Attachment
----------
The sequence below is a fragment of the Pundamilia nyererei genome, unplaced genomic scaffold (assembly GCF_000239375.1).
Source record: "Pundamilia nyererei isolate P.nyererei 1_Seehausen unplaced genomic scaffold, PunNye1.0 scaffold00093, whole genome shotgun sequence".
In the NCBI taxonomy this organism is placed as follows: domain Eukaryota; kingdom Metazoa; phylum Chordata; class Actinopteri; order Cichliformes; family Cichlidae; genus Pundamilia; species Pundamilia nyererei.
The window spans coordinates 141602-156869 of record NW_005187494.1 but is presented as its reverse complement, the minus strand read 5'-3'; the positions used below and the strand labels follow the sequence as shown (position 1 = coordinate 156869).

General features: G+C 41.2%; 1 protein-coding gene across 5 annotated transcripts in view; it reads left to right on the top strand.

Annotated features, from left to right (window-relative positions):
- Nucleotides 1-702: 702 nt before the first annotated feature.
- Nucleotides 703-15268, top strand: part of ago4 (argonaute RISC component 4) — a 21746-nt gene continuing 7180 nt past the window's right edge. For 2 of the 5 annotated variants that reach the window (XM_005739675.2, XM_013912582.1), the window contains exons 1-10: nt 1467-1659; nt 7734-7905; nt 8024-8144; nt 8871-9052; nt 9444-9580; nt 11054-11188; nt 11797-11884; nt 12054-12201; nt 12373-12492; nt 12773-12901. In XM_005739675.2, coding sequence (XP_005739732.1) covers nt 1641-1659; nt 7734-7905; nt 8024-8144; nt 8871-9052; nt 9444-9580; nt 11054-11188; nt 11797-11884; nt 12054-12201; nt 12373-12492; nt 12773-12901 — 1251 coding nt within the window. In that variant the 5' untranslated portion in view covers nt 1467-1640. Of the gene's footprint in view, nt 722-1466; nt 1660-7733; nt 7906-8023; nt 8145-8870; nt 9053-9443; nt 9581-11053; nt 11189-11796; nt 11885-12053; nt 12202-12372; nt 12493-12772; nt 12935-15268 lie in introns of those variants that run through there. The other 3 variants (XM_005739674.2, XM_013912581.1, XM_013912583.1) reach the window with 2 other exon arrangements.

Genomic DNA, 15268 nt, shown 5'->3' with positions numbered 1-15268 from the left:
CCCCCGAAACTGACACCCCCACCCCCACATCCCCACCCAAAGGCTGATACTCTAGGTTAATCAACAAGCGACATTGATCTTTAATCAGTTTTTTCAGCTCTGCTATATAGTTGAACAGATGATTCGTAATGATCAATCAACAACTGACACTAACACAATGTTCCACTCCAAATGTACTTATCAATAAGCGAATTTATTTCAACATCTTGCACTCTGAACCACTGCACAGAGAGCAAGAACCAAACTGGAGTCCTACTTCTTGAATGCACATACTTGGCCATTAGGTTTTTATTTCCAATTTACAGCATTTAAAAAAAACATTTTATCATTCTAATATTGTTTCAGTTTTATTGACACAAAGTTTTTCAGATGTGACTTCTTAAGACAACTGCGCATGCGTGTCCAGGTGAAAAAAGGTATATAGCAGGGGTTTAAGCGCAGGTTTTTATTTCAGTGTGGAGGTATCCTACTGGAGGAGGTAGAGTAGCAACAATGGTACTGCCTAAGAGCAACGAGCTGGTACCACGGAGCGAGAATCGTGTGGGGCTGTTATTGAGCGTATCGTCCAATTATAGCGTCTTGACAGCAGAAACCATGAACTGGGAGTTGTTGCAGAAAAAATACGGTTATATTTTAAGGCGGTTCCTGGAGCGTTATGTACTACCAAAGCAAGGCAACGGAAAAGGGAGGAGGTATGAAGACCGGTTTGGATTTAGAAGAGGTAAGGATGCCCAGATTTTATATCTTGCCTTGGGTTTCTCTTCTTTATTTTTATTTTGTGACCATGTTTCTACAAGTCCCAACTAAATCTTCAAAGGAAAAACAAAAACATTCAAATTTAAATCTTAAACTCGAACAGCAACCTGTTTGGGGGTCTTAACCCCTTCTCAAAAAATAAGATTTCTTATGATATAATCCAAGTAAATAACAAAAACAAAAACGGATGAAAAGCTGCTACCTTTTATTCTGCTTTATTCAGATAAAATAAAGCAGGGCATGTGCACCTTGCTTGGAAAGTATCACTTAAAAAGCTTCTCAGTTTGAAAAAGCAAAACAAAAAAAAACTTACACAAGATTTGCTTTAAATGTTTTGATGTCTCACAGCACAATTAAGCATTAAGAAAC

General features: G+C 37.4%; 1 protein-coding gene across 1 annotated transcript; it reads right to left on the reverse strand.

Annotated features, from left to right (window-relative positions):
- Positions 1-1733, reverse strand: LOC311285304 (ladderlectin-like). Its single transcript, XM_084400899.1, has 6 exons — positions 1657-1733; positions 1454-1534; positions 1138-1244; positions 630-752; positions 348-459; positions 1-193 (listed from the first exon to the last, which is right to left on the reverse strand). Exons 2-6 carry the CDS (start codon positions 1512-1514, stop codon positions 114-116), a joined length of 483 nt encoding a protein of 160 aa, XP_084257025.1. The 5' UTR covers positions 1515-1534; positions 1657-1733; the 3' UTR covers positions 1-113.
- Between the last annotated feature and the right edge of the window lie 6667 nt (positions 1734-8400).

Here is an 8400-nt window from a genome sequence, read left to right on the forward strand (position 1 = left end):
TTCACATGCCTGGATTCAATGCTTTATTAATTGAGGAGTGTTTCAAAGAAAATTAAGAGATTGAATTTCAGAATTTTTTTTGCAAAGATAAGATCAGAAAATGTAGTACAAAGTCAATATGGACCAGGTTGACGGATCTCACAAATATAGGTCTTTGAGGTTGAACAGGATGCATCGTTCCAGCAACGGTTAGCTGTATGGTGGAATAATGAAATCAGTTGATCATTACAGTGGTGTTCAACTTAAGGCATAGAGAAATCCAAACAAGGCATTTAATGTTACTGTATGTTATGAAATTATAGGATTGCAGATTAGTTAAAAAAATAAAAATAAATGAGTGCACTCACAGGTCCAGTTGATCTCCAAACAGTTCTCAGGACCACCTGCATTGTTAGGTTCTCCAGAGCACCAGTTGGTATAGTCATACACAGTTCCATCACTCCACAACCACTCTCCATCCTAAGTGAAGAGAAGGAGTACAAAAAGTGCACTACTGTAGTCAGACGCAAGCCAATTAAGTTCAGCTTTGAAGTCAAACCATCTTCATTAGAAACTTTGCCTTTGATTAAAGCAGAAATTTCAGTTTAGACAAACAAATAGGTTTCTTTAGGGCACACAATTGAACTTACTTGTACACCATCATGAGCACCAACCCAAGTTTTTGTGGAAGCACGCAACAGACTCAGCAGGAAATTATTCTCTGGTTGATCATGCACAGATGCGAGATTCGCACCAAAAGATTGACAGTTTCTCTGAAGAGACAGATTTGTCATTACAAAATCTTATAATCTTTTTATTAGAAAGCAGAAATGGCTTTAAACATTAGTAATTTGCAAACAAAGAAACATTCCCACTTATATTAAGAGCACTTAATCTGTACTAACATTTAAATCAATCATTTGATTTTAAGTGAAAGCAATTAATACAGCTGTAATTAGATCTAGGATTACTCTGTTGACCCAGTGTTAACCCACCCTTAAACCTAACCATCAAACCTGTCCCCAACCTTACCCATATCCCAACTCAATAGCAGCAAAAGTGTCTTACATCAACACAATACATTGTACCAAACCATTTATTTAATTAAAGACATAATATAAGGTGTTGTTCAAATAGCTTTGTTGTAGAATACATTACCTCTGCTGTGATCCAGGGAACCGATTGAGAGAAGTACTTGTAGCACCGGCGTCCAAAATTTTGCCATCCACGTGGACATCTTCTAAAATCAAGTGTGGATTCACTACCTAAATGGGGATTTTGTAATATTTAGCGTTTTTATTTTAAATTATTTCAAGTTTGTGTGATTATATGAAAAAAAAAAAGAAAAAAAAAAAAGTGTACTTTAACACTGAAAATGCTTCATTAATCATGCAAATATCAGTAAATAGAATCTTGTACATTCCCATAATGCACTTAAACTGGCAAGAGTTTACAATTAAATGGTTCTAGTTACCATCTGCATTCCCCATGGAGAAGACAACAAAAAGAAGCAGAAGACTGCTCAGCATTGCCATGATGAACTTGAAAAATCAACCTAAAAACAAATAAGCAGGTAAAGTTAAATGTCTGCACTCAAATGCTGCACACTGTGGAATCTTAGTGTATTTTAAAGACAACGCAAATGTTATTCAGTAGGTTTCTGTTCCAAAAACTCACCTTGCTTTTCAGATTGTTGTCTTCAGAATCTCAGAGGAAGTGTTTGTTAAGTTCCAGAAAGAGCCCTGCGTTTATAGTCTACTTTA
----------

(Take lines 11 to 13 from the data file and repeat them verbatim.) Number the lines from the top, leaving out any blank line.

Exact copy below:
General features: G+C 37.4%; 1 protein-coding gene across 1 annotated transcript; it reads right to left on the reverse strand.

Annotated features, from left to right (window-relative positions):
- Positions 1-1733, reverse strand: LOC311285304 (ladderlectin-like). Its single transcript, XM_084400899.1, has 6 exons — positions 1657-1733; positions 1454-1534; positions 1138-1244; positions 630-752; positions 348-459; positions 1-193 (listed from the first exon to the last, which is right to left on the reverse strand). Exons 2-6 carry the CDS (start codon positions 1512-1514, stop codon positions 114-116), a joined length of 483 nt encoding a protein of 160 aa, XP_084257025.1. The 5' UTR covers positions 1515-1534; positions 1657-1733; the 3' UTR covers positions 1-113.